This speech was originally given at a Yom Kippur Solidarity Action supporting 14,000 Janitors with SEIU Local 615, Moishe Kavod House Boston, and the Jewish Labor Committee. Erica Concors is a current Jewish Organizing Fellow.
My name is Erica Concors and I am a community organizer for the Moishe Kavod House in Boston, a Jewish social justice house. Earlier this month, SEIU Local 615 was invited to our monthly Tikkun on Tap event to discuss the Justice for Janitors campaign.
Question 1:Can you think of a janitor that you know?
Take a moment to really think about it. Because when Ben asked our community at that event, I couldn’t think of one. Not one. Not that I knew-no, not one that I even could pass off to the guy next to me in an anecdote. I didn’t even have a name. With Margarita, an incredible SEIU janitor who spoke that day just two seats away, I was faced with another question as my face burned with shame: Why? Why couldn’t I think of a janitor that I had had a single conversation with. A face. No not even a face. Not even a name. Margarita had spoke about feeling invisible in her work that day. And there I was, two seats away, a manifestation of that invisibility.
Question 2: Why didn’t I know that my great-grandmother’s real name was Sorita Casoy?
After that night, I began thinking about connection-or in my case, about disconnection. About what is shared, be it broad like the feeling of being oppressed, or be it specific, like the way that a slur makes the hairs on the back of my neck stand on end just like the way your heart skips a beat when you hear the same thing. These tiny connections, I have come to see, are what make solidarity possible. They are the building blocks on which social change can happen, and how the seemingly powerless can take down the very very powerful. On top of these building blocks, there are very fragile bridges between us all, where I walk from my island to yours so that I may know you. Exploring our own stories can very well reveal these links. And in my case, that’s exactly what happened.
When Sorita Casoy came to America at the age of 3 from Argentina, the Ellis Island official told her mother, Rosalita, that Sorita could either be Sylvia or Sherri. Cohen. Jews were Cohens. I didn’t know this. I didn’t even know I was Argentinian until I was 14. I have an entire history in my family of immigration, of disintegration with the U.S., and of Sorita’s father who I later learned about after much prodding of my very distracted grandmother. David, her father, was a carpenter and repairman in New York City for his entire life. I’ve spent the last 2 weeks, the weeks following my realization that I couldn’t answer Ben’s question, imagining this man.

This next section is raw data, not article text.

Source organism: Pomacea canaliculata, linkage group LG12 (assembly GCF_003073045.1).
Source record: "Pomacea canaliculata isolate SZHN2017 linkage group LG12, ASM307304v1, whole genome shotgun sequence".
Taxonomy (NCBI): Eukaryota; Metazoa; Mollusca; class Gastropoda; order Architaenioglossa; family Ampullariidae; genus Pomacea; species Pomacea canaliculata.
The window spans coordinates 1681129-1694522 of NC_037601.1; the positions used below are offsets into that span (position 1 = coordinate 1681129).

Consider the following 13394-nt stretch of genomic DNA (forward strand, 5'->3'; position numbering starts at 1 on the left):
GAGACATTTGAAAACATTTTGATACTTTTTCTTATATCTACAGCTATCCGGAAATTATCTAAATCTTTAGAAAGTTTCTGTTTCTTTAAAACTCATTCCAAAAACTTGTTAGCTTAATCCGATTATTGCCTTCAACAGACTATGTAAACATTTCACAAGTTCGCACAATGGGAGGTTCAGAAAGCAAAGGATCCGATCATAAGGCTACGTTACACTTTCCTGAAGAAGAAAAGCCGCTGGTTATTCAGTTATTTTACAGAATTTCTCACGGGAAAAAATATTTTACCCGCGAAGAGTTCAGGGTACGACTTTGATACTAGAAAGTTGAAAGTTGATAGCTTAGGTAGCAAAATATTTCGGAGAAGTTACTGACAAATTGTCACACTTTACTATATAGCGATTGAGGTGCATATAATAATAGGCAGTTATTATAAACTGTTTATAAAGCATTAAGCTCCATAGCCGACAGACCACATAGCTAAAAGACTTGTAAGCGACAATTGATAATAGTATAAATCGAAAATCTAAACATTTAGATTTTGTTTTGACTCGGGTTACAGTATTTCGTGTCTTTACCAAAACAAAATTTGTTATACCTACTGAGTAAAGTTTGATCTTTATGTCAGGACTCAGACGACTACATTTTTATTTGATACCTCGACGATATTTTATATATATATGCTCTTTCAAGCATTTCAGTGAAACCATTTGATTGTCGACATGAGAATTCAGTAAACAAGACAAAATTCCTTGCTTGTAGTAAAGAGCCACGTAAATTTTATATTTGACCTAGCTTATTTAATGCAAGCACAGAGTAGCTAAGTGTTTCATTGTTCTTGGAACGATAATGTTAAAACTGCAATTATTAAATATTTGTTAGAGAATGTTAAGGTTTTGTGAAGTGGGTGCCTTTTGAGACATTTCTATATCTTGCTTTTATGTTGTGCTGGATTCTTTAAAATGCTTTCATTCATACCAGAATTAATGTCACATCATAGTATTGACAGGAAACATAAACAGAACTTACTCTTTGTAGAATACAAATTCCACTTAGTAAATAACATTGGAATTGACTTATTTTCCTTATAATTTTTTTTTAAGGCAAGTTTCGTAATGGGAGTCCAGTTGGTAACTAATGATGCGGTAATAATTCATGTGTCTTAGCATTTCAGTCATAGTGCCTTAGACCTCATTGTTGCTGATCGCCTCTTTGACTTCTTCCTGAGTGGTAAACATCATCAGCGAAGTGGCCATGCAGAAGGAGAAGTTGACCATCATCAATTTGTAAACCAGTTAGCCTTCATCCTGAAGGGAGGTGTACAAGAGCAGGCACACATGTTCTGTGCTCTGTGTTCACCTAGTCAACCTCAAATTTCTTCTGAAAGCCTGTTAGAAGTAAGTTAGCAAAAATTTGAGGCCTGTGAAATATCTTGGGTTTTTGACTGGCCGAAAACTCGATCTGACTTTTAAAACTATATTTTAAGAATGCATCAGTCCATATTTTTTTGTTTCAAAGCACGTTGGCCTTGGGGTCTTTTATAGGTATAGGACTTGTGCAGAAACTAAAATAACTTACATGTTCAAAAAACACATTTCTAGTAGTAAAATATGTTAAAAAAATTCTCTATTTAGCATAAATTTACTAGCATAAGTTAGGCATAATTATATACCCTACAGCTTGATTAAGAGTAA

Question 3: What was he like? Question 4: Did his tenants avert their eyes when he walked past? Question 5: Did they know his name?
Solidarity, I have began to learn, is possible, when our histories, our similarities, our shared experiences, and our names become known. The erasure of our histories is a tool of isolation, oppression, and it is what made it okay for me to not know my janitor’s name, his plights, and his joys. It is a radical act of resistance to know one’s stories. These stories fill the space between the hairs on the back of my neck and the skipped heart beat in your chest, the space between my life and your name. I stand here, in awareness, in my history, in solidarity with you all and this amazing movement. I have found not only Sorita’s name, but all of yours. I want to thank you all, members of SEIU and members of Moishe Kavod House, and members of the community for standing in solidarity with one another in the name of justice.
Question 6: Whose names don’t you know?
Erica Concors is a recent graduate of Smith College from southern New Jersey. Erica pursues social justice work surrounding issues of health and gender. She is extremely excited about her Fellowship placement at the Moishe Kavod House as a Resident Organizer.